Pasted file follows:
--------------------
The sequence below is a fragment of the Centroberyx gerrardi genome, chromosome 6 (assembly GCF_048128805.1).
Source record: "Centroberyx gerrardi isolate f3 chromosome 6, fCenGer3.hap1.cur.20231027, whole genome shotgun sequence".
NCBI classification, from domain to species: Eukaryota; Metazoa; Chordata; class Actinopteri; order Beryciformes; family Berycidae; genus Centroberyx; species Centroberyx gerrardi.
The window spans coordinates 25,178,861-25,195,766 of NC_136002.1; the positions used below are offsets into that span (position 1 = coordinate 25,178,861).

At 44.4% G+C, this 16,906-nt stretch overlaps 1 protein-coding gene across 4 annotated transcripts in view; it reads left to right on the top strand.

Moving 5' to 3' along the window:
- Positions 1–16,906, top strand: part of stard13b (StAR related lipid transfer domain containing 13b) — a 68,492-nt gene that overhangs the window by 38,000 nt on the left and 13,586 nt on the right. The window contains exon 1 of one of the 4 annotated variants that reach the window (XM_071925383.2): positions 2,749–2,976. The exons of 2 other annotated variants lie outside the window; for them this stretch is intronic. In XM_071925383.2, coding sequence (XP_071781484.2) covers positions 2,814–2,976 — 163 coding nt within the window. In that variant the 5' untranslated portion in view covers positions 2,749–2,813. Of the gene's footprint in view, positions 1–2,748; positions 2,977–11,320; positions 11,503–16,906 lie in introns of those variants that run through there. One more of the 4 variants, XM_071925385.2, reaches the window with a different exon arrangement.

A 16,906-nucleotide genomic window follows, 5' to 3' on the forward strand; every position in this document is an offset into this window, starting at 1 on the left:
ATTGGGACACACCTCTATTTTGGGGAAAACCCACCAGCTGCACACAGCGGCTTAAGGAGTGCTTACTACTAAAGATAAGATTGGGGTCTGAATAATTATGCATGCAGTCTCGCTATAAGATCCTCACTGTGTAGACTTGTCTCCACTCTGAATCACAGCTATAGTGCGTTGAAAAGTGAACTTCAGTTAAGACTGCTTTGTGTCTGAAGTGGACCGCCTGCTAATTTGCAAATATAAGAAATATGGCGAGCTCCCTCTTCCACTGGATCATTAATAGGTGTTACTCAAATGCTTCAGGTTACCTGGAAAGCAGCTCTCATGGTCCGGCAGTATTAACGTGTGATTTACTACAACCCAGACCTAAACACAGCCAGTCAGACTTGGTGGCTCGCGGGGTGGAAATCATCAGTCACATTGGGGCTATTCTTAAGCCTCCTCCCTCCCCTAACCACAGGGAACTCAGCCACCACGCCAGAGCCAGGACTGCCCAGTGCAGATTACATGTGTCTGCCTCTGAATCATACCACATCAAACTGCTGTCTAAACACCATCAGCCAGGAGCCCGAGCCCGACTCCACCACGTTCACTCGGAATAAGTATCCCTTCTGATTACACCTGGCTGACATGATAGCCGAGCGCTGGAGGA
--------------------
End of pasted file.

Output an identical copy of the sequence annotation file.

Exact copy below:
The sequence below is a fragment of the Centroberyx gerrardi genome, chromosome 6 (assembly GCF_048128805.1).
Source record: "Centroberyx gerrardi isolate f3 chromosome 6, fCenGer3.hap1.cur.20231027, whole genome shotgun sequence".
NCBI classification, from domain to species: Eukaryota; Metazoa; Chordata; class Actinopteri; order Beryciformes; family Berycidae; genus Centroberyx; species Centroberyx gerrardi.
The window spans coordinates 25,178,861-25,195,766 of NC_136002.1; the positions used below are offsets into that span (position 1 = coordinate 25,178,861).

At 44.4% G+C, this 16,906-nt stretch overlaps 1 protein-coding gene across 4 annotated transcripts in view; it reads left to right on the top strand.

Moving 5' to 3' along the window:
- Positions 1–16,906, top strand: part of stard13b (StAR related lipid transfer domain containing 13b) — a 68,492-nt gene that overhangs the window by 38,000 nt on the left and 13,586 nt on the right. The window contains exon 1 of one of the 4 annotated variants that reach the window (XM_071925383.2): positions 2,749–2,976. The exons of 2 other annotated variants lie outside the window; for them this stretch is intronic. In XM_071925383.2, coding sequence (XP_071781484.2) covers positions 2,814–2,976 — 163 coding nt within the window. In that variant the 5' untranslated portion in view covers positions 2,749–2,813. Of the gene's footprint in view, positions 1–2,748; positions 2,977–11,320; positions 11,503–16,906 lie in introns of those variants that run through there. One more of the 4 variants, XM_071925385.2, reaches the window with a different exon arrangement.

A 16,906-nucleotide genomic window follows, 5' to 3' on the forward strand; every position in this document is an offset into this window, starting at 1 on the left:
ATTGGGACACACCTCTATTTTGGGGAAAACCCACCAGCTGCACACAGCGGCTTAAGGAGTGCTTACTACTAAAGATAAGATTGGGGTCTGAATAATTATGCATGCAGTCTCGCTATAAGATCCTCACTGTGTAGACTTGTCTCCACTCTGAATCACAGCTATAGTGCGTTGAAAAGTGAACTTCAGTTAAGACTGCTTTGTGTCTGAAGTGGACCGCCTGCTAATTTGCAAATATAAGAAATATGGCGAGCTCCCTCTTCCACTGGATCATTAATAGGTGTTACTCAAATGCTTCAGGTTACCTGGAAAGCAGCTCTCATGGTCCGGCAGTATTAACGTGTGATTTACTACAACCCAGACCTAAACACAGCCAGTCAGACTTGGTGGCTCGCGGGGTGGAAATCATCAGTCACATTGGGGCTATTCTTAAGCCTCCTCCCTCCCCTAACCACAGGGAACTCAGCCACCACGCCAGAGCCAGGACTGCCCAGTGCAGATTACATGTGTCTGCCTCTGAATCATACCACATCAAACTGCTGTCTAAACACCATCAGCCAGGAGCCCGAGCCCGACTCCACCACGTTCACTCGGAATAAGTATCCCTTCTGATTACACCTGGCTGACATGATAGCCGAGCGCTGGAGGA